Finding affordable family activities and fun

Cheap Staycation Ideas for Families with Gradeschoolers

by Dollar Stretcher Contributors

Related Articles

10 Fun Things To Do In Your Hometown

5 Low Cost Ways to Have Summer Fun

Cheap Staycation Ideas for Families with Gradeschoolers?

We're staycationing instead of vacationing this year and I'm looking for some cheap family staycation activities for the summer. We have three kids still in grade school, so we want to find things that are age appropriate. We can't afford expensive theme parks and attractions. Can anyone suggest some cheap staycation ideas for families with gradeschoolers?

Organize a Scavenger Hunt

One thing that could be fun for all is a scavenger hunt. It could be something simple or more elaborate depending on how you customize it for your family.

Go Camping!

Camping is one of the best cheap ways to spend time together as a family. You'll enjoy cooking around a campfire, walking in the woods, fishing by a lake, etc. Usually you can find a state park or nearby campground and sleeping away from home can make your staycation feel like a vacation. Pitch a few tents, take some chairs and coolers of food, and enjoy nature.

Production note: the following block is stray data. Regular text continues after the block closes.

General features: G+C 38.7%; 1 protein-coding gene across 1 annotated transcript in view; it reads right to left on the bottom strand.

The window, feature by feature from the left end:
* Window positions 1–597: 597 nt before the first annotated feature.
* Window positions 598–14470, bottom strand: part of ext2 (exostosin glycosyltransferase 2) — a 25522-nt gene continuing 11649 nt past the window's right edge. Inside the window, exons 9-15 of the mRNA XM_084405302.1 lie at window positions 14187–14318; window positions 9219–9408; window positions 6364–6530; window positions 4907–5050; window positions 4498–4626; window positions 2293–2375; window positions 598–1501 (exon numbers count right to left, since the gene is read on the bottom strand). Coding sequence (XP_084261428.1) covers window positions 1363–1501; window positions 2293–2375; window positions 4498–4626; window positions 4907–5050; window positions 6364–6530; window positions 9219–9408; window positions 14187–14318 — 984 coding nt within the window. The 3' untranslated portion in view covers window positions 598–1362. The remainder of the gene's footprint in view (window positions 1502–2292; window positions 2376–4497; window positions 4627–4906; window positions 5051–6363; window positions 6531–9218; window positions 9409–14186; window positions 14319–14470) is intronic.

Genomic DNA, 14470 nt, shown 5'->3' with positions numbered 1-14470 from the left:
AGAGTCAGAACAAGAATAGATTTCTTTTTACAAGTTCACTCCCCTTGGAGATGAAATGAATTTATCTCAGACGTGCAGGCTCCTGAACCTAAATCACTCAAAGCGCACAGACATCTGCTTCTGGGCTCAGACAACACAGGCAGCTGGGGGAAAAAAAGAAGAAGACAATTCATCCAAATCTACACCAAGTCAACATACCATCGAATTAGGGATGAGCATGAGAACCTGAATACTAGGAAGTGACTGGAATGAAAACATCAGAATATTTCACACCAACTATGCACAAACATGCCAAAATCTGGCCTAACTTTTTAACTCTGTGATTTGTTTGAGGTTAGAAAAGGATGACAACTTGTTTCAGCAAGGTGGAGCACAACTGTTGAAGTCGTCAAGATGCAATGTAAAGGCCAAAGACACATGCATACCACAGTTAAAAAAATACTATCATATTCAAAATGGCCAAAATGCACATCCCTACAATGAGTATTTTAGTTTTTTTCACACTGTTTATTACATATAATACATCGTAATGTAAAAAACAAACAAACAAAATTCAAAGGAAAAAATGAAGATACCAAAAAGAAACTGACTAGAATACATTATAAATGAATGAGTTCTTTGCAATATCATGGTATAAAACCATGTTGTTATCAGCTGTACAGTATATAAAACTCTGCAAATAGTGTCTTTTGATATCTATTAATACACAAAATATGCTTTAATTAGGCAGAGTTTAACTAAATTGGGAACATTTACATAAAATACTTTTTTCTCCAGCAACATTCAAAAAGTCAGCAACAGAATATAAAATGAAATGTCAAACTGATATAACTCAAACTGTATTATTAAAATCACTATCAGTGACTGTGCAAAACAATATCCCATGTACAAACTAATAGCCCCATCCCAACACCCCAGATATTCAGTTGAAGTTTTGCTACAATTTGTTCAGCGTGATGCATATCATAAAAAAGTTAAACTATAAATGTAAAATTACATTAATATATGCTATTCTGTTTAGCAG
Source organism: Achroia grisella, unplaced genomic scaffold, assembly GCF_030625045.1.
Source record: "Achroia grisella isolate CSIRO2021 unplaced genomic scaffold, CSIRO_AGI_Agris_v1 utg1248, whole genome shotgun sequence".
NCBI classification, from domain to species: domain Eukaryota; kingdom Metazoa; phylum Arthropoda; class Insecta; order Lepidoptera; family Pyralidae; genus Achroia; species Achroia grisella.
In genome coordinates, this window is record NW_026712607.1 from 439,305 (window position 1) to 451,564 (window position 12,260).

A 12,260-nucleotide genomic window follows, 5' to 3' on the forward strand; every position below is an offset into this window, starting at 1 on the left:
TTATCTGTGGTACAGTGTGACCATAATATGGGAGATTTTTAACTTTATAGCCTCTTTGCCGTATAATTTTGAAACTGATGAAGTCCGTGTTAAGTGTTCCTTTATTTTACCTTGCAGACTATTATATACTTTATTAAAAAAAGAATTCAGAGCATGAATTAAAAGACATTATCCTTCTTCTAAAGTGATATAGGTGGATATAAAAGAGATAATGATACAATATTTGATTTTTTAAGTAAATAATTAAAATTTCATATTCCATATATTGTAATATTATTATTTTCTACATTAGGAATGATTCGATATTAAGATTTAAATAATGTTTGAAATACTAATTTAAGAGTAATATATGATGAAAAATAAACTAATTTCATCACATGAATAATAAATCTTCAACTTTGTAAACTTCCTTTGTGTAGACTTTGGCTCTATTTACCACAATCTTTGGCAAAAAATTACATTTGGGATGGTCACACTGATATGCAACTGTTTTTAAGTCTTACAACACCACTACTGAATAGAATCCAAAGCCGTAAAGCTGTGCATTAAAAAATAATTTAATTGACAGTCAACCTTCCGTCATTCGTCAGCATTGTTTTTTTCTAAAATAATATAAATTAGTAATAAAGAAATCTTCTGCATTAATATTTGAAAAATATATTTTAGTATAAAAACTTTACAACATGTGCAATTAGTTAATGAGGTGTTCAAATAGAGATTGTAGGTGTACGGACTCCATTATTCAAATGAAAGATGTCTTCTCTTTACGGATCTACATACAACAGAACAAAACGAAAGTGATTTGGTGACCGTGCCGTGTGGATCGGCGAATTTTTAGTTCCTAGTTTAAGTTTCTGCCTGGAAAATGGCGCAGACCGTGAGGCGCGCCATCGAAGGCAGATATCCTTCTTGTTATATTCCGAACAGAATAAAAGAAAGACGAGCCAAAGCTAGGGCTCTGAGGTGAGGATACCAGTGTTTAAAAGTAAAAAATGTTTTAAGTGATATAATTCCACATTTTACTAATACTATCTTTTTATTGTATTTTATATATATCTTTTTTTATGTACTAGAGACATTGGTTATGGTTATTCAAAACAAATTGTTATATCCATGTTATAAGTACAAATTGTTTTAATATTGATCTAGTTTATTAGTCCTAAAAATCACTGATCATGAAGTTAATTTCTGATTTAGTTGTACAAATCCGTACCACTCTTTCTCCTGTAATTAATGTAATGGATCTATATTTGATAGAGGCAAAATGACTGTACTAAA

Related: Family Camping on a Shoestring

Hiking Is Free

Hiking is free, and there are many public areas to do so. Kids enjoy nature, and it's excellent exercise.

Take Advantage of State and Federal Parks

If you are near a state or even a federal park, many of them offer a lot for a little money. Parks differ, but you can usually find hiking, swimming, and programs on nature and animals. If the park is close enough, take a picnic and make it a day trip, or try low budget tent camping.

Six Fun Family Staycation Ideas to Check Out

  1. Check with your state Fish and Wildlife Department for activities. In California, the department has a "Fishing in the City" program where they stock ponds in city parks, provide the equipment, and have instructors on hand to teach kids to fish.
  2. Check with your local Audubon Society. They often have free bird-watching walks suitable for kids and their parents and will have binoculars to lend.
  3. Check for Earth Day activities in April. My community has a creek cleanup day with a low-cost BBQ afterward, but we bring our own picnic. Cleaning up may sound unappealing but a lot of parents bring their kids who enjoy going off the trails and into "off-limits" areas to explore.
  4. Go to local high school or community college athletic events, such as baseball, basketball, soccer, volleyball, and track and field. They are often free or charge very little. Don't overlook the girls' games. My son was as interested in them as in the boys' events.
  5. Go to local high school or college plays and concerts. Performances can be very entertaining and full of energy. And they can show younger kids what's possible.